When pregnancy is detected, discontinue Lotensin as soon as possible.

Drugs that action directly on the rennin-angiotensin system can casuse injury and death to the developing fetus. See WARNINGS: Fetal Toxicity


Individuals who are hypersensitive to Lotensin® (benazepril hydrochloride) Tablets or any other ACE-inhibitor should not take Lotensin.

Individuals who have a history of angioedema (swelling under the surface of the skin) should not take Lotensin.


Anaphylactoid and Possibly Related Reactions

These reactions may begin within minutes or even seconds after exposure, and rapidly progress to cause airway constriction, skin and intestinal irritation, and altered heart rhythms. In severe cases, it can result in complete airway obstruction, shock and death. If this occurs, GET IMMEDIATE EMERGENCY HELP.

Head and Neck Angiodema

Swelling of the face, extremities, lips, tongue, glottis and larynx may occur. If any of these symptoms occur, Lotensin should be discontinued and appropriate therapy should be started immediately. When involvement of the tongue, glottis or larynx appears likely to cause airway obstruction, appropriate therapy such as epinephrine injection should be promptly administered.

Black individuals receiving ACE inhibitors have been reported to have a higher incidence of angioedema than nonblacks.

Intestinal Angiodema

Should you have abdominal pain (with or without vomiting) notify your doctor immediately.

Anaphylactoid Reactions when using anti-venom for Bee, Wasp Stings, etc.

Treatment with anti-sting venom (e.g., hymenoptera venom) may cause anaphylactoid reactions. Tell your doctor if you have an allergy that requires treatment with hymenoptera venom and get emergency help should an anaphylactoid reaction occur.

Anaphylactoid Reactions during Dialysis

Anaphylactoid reactions have been reported during dialysis. Should this occur, get immediate emergency help.


Lotension can cause symptomatic hypotension (low blood pressure). This is most likely to occur if you are on prolonged diuretic therapy, dietary salt restriction, dialysis, diarrhea, or vomiting.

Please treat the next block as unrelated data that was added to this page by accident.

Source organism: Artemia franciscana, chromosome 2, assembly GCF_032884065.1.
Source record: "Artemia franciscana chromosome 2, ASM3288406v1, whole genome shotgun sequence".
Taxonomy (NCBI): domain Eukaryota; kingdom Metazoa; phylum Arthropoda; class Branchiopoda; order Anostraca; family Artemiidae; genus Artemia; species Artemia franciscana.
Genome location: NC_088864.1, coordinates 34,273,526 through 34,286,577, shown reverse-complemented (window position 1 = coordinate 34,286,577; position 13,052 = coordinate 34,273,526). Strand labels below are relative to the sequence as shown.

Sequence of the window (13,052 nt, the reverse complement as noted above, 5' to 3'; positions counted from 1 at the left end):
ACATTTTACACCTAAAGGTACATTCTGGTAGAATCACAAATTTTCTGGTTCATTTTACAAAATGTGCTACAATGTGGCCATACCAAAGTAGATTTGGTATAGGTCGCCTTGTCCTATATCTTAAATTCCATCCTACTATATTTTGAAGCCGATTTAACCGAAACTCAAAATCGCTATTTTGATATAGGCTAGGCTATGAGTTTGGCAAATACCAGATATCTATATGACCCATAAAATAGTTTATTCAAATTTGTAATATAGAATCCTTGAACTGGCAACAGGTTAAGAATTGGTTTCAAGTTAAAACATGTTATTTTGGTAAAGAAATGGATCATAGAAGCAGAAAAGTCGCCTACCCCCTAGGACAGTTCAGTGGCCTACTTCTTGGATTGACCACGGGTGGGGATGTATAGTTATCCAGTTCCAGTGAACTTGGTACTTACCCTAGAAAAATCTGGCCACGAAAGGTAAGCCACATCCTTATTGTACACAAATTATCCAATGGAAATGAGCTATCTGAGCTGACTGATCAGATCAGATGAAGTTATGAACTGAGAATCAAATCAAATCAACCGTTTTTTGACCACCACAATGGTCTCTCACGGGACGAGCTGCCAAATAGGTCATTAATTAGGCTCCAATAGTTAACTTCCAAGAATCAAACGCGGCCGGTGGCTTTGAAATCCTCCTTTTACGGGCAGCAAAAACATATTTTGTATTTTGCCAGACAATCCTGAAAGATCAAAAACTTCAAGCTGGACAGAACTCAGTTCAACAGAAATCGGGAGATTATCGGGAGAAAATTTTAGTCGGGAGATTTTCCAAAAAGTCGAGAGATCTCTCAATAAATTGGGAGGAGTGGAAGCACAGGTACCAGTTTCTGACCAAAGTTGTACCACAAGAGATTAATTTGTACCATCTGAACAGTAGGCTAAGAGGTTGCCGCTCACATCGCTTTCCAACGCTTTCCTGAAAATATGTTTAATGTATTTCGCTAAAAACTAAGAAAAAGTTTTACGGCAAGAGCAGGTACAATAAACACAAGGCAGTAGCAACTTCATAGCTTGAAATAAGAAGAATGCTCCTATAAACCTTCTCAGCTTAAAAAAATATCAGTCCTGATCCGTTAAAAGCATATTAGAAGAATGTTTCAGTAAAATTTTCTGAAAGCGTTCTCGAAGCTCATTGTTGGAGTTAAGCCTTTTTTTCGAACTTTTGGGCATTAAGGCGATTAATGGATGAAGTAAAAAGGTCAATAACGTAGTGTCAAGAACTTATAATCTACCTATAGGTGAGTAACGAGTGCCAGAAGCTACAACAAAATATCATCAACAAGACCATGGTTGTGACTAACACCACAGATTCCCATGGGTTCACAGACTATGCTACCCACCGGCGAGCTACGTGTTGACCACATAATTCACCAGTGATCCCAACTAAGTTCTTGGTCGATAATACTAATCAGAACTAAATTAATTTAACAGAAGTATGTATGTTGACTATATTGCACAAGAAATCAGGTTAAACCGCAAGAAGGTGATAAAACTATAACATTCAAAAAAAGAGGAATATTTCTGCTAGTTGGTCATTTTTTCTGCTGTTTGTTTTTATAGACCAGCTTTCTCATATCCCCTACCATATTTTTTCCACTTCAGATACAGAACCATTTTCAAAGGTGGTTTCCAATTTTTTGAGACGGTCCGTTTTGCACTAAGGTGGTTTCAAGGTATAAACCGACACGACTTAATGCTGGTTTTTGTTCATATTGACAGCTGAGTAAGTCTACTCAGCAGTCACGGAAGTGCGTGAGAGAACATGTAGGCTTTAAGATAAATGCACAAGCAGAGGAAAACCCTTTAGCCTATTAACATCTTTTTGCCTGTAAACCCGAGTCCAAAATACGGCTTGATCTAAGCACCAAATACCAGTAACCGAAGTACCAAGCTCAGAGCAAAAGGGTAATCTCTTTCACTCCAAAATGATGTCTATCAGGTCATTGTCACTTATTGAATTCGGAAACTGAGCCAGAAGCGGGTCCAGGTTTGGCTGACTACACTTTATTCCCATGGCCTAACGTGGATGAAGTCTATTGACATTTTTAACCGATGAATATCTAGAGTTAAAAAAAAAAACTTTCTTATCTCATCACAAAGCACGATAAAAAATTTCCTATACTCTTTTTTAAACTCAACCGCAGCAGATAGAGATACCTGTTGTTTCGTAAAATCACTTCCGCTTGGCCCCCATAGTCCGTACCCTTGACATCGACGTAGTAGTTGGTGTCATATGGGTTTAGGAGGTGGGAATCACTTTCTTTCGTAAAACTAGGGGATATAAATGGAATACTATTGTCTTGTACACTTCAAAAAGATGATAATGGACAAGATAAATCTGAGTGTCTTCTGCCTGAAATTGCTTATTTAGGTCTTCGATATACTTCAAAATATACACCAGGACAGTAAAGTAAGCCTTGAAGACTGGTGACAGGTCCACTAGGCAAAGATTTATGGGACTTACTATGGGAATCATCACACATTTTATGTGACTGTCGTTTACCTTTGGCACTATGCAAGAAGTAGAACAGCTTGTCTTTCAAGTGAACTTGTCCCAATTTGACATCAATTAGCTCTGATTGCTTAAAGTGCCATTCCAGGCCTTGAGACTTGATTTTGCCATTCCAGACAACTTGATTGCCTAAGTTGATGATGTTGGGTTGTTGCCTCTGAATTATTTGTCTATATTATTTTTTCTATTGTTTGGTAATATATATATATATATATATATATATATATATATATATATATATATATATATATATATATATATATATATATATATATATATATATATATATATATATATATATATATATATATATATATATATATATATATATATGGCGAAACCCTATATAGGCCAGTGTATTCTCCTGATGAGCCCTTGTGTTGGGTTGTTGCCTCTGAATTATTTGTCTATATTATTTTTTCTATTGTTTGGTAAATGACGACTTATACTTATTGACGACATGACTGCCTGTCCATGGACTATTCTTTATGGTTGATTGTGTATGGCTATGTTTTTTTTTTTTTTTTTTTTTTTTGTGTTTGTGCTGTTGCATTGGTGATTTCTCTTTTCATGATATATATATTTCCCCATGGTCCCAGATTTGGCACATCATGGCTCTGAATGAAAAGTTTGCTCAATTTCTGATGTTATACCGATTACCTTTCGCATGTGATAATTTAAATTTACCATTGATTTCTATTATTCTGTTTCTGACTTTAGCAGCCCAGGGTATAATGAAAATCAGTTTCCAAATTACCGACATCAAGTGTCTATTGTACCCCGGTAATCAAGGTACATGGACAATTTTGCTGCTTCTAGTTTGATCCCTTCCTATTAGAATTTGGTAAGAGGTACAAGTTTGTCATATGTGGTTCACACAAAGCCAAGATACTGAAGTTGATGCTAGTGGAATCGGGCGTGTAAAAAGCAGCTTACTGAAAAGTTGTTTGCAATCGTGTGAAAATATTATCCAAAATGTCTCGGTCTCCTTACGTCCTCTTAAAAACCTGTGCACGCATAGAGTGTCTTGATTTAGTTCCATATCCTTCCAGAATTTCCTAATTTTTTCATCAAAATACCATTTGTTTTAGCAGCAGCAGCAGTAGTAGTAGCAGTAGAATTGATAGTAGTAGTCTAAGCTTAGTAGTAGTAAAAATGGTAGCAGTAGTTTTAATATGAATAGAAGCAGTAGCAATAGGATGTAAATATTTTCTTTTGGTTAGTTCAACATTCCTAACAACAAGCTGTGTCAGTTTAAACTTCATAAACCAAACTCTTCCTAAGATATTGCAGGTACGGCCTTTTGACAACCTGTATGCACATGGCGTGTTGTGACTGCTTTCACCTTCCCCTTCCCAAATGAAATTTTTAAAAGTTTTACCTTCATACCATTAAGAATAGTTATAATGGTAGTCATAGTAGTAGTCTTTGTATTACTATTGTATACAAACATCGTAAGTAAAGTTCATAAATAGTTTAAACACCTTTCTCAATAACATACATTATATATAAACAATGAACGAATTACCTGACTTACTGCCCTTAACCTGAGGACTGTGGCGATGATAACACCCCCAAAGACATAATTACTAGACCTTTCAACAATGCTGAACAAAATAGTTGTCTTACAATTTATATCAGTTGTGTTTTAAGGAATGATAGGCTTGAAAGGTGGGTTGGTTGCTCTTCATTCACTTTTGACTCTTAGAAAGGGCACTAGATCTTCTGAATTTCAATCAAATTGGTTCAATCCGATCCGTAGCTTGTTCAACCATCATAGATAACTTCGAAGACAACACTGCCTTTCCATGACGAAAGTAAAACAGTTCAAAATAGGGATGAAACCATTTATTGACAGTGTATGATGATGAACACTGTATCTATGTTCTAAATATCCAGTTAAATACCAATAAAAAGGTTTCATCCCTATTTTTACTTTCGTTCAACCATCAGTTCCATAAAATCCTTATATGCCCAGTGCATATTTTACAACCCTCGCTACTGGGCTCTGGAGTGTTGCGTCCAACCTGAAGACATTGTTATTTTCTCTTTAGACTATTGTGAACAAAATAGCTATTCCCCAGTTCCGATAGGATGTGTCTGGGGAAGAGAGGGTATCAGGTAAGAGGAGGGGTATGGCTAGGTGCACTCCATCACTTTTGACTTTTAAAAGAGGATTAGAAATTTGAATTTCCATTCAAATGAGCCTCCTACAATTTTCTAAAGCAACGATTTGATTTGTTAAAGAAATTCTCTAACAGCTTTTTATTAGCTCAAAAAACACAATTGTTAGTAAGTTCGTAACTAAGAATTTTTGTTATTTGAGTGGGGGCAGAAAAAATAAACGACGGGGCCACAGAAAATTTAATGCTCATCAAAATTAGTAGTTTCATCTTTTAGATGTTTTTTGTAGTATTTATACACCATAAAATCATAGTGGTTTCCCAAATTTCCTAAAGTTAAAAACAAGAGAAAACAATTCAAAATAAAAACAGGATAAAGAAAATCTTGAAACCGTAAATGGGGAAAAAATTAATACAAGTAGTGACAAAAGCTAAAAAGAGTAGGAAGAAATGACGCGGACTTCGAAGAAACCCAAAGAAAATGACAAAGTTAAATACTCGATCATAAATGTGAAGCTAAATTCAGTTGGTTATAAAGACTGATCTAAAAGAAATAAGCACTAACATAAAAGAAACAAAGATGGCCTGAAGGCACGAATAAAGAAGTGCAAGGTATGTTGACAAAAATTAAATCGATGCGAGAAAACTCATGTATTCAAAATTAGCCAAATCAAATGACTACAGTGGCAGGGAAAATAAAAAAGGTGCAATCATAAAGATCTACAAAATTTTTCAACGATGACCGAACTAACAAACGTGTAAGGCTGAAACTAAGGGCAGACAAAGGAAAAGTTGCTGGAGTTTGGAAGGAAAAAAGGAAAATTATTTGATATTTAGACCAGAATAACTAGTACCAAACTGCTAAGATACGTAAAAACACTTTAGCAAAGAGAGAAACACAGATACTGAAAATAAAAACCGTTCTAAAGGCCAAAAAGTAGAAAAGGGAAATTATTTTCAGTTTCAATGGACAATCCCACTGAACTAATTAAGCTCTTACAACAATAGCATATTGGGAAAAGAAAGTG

Lotensin should be used cautiously in individuals with congestive heart failure with or without associated liver problems as it may cause excessive low blood pressure.

If hypotension occurs, you should lie down, and if necessary, be treated with intravenous saline infusion.

Fetal Toxicity

Pregnancy Category D

The use of Lotensin during the second and third trimesters of pregnancy reduces fetal kidney function and increases the chance of fetal and neonatal morbidity and death. Amniotic fluid may be decreased which is associated with fetal lung hypoplasia and skeletal deformaties. When pregnancy is detected, discontinue Lotensin as soon as possible and seek appropriate management of maternal hypertension during pregnancy. In the unusual case where there is no alternative but to use Lotensin during pregnancy, you should understand the potential risk to the fetus. Serial ultrasounds should be performed to assess the intra-amniotic environment. If a decrease in amniotic fluid is detected, Lotensin should be discontinued immediately, unless it is considered lifesaving for the mother. However, you should be aware that a decrease in amniotic fluid may not be detectable and could result on sustained irreversible injury to the fetus.

Hepatic Failure

Should you develop jaundice or marked elevations of hepatic (liver) enzymes, you should stop taking Lotensin immediately and your doctor should conduct the appropriate follow-up.



Impaired Renal Function:

Changes in renal (kidney) function may occur in some individuals. Individuals with severe congestive heart failure who are treated with Lotensin may experience decreased urine output and/or progressively high levels of nitrogen-containing compounds in the blood (such as urea, creatinine, or other various body waste compounds). Rarely, acute renal failure and/or death has been reported. In some instances, an increase in nitrogen-containing compounds in the blood may be reversible when Lotensin therapy is stopped. If you have a history of renal artery stenosis, your doctor should monitor your renal function, particularly during the first few weeks of therapy.